28 February, 2021

The Way They Were

Childhood is an increasingly foreign patch of territory. This selection revisits a few with freshness and candour.

Jitender Gupta
The Way They Were

It is a measure of the affection as well as admiration that Andre Beteille evokes that he has not one, but two volumes honouring him. The first—Institutions and Inequalities, edited by Ramachandra Guha and Jonathan Parry in 1999—addressed the themes that preoccupied Beteille as a sociologist. The second, Remembered Childhood, is a more personal tribute, inspired by Beteille’s reminiscences about his grandmothers—one French, the other Bengali—in an account first published in the journal Civil Lines.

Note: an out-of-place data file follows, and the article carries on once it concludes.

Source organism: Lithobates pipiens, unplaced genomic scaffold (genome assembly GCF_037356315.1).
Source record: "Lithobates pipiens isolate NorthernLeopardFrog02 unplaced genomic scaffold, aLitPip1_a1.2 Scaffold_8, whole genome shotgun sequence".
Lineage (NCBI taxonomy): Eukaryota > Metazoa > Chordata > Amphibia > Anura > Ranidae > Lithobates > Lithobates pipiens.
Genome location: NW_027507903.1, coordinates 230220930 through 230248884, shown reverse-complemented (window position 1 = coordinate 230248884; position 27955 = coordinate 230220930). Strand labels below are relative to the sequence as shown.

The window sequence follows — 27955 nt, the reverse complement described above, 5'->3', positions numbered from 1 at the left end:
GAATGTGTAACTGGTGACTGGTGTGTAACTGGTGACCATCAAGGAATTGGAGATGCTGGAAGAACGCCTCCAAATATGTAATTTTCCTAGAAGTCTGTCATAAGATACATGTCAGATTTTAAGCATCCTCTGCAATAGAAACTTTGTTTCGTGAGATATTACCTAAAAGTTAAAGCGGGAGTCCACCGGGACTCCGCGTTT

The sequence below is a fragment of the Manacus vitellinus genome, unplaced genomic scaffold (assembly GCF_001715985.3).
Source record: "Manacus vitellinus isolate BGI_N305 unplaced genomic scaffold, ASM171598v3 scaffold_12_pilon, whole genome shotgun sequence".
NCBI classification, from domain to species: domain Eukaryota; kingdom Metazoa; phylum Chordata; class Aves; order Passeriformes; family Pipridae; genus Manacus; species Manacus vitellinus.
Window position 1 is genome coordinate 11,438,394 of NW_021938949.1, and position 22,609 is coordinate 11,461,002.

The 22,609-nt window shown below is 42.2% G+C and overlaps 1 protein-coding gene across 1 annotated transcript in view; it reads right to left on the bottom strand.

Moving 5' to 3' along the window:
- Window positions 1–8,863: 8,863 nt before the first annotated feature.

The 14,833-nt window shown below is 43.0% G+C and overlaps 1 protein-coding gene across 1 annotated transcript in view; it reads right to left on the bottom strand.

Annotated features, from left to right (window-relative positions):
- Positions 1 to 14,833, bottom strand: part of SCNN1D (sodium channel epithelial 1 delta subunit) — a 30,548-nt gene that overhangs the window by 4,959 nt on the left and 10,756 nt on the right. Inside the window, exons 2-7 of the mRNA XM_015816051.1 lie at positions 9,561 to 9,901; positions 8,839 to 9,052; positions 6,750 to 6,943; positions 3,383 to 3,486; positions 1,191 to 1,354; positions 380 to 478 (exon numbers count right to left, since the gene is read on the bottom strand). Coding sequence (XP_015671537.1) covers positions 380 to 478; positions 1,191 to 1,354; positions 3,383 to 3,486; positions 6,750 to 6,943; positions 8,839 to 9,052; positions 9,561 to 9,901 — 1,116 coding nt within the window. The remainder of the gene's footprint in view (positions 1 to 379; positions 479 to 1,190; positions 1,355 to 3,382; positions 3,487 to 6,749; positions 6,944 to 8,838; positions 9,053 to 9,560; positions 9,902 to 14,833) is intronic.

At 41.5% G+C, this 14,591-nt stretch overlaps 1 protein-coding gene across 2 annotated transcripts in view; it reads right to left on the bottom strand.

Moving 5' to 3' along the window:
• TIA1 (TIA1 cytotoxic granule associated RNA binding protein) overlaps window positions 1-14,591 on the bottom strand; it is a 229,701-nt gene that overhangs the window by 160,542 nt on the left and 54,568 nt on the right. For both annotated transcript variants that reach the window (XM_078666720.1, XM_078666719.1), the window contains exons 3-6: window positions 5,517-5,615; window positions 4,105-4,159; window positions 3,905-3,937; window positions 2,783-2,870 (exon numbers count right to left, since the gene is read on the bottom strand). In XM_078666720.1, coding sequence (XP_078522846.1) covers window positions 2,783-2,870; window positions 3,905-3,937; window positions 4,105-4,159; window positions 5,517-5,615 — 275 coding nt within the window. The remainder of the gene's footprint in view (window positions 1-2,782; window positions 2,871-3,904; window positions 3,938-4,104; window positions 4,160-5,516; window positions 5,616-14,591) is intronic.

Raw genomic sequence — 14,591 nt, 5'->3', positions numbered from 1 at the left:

Autobiographical writing can often be indulgently nostalgic, uninterested in delineating people and places on their own terms. Yet Beteille brought his ethnographic skills to bear on the subject of growing up in the French colony of Chandannagar and Calcutta. His account of the two disparate cultures spanned by his upbringing is a model of how life-stories can also illuminate entire social worlds. The two women described in My Two Grandmothers emerge as warmly human in their...

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